When Covid first hit, the only additional support available was ventilators - which helped pump oxygen into the lungs but did nothing to alter the course of the disease.

"As we saw in China and Italy, particularly when it first broke out there were many, many hundreds and thousands of patients affected, with a very severe illness mainly affecting their lungs."

McArthur, who is also a clinical researcher, has since March last year led a clinical trial assessing a number of potential treatments for Covid patients, including steroids.

"They found hydrocortisone, a commonly used intravenous steroid medication, and tocilizumab, a treatment for rheumatoid arthritis, reduced deaths and time on organ support in ICU," McArthur said.

This research reinforced the results of Britain's wide-ranging Recovery trial into Covid treatments, which showed the effectiveness of dexamethasone, another steroid medication used to treat rheumatic problems and chronic obstructive lung disease.

The trial started in March and was published by July. Because it involved most of the UK's hospitals with a large number of patients participating, results came quickly, McArthur says.

"In the space of about two months, we had our first answer, which was pretty good really."

Before that, McArthur says, most doctors thought anti-viral medication was the best treatment because it focused on the virus itself.

"[Using steroids] was kind of an out-of-left-field idea, that maybe if we also affected
and modified the body's response to the virus, the immune response, it might also be beneficial."

"There was a lot of concern that if you gave people these kind of medicines things would get worse rather than rather than better, so hence the need for these trials".

McArthur says using steroid medication showed "quite a profound effect".

When he first heard the news about Covid out of China, McArthur said he anticipated the virus would be like influenza. Then it became very clear it was not like that at all.

"It was quite a lot worse, and so I had to kind of change my perspective and consider that this was actually a much more major thing, which the world was going to be struggling with for a while."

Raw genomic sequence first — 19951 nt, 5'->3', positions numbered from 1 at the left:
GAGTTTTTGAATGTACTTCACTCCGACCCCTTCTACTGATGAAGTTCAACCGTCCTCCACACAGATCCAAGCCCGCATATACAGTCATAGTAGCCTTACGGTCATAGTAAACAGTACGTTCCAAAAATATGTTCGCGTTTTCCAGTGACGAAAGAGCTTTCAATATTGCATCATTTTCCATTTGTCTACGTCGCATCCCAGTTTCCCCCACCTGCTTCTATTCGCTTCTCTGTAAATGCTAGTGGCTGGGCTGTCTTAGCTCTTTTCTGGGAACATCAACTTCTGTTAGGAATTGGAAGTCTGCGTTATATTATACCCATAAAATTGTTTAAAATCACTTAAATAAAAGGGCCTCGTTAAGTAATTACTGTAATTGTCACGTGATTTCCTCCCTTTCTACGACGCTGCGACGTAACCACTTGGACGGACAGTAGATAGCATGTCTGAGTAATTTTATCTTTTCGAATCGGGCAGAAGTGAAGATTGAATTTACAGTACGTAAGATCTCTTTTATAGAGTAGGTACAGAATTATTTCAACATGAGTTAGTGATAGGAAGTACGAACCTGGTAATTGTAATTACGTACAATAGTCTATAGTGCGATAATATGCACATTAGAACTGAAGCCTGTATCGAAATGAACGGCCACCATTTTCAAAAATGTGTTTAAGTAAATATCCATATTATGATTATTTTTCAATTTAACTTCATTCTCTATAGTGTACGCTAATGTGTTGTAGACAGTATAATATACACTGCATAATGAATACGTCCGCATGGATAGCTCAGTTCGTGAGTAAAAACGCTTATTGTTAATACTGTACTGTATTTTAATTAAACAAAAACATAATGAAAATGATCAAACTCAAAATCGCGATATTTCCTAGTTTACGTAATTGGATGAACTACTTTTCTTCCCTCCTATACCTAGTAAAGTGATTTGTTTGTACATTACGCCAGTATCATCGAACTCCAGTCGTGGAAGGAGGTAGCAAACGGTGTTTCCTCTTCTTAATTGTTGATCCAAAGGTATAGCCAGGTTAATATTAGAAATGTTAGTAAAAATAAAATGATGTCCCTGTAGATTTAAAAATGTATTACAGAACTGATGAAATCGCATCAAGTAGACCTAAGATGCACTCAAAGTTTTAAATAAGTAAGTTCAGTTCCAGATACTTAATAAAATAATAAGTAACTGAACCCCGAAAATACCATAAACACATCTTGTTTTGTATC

Asked why he got into medicine, McArthur says it was a combination of an interest in science and the humanity.

"Both of those are appealing and blending the two together, I think, was why I ended up in this direction, I went further down the route of the intensive care because I guess I've got a more of a technical bend."

Staff are on guard ready for the next Covid patients to rush through the doors. Photo / Supplied
Staff are on guard ready for the next Covid patients to rush through the doors. Photo / Supplied

But caring for the critically ill means comforting patients when they were dying, McArthur says.

"When we're unable to save them and all the treatments have been given but the patient is unable to improve from that, we have to work with the families to help them through that process ... and to make our focus on the nature of dying and the comfort of the patient."

McArthur says this could be very hard as a doctor but as it was a very common part of the job, it had to be approached in a professional manner.

"With compassion, but a little bit of distancing so you don't get emotionally involved too frequently, otherwise it becomes very draining - so it's a careful balance."

The difficulty was the majority of patients dying of Covid could have been saved if they were vaccinated, McArthur says.

"Around 200 or so that we've seen... they're absolutely dominated by people that have not been vaccinated."

While many remain removed from the brutality of Covid, the solution could not be solved within the walls of the hospital, McArthur says.

Like Pereira, he emphasises that getting widespread vaccination coverage was the only way from stopping our fellow New Zealanders from becoming critically ill and dying.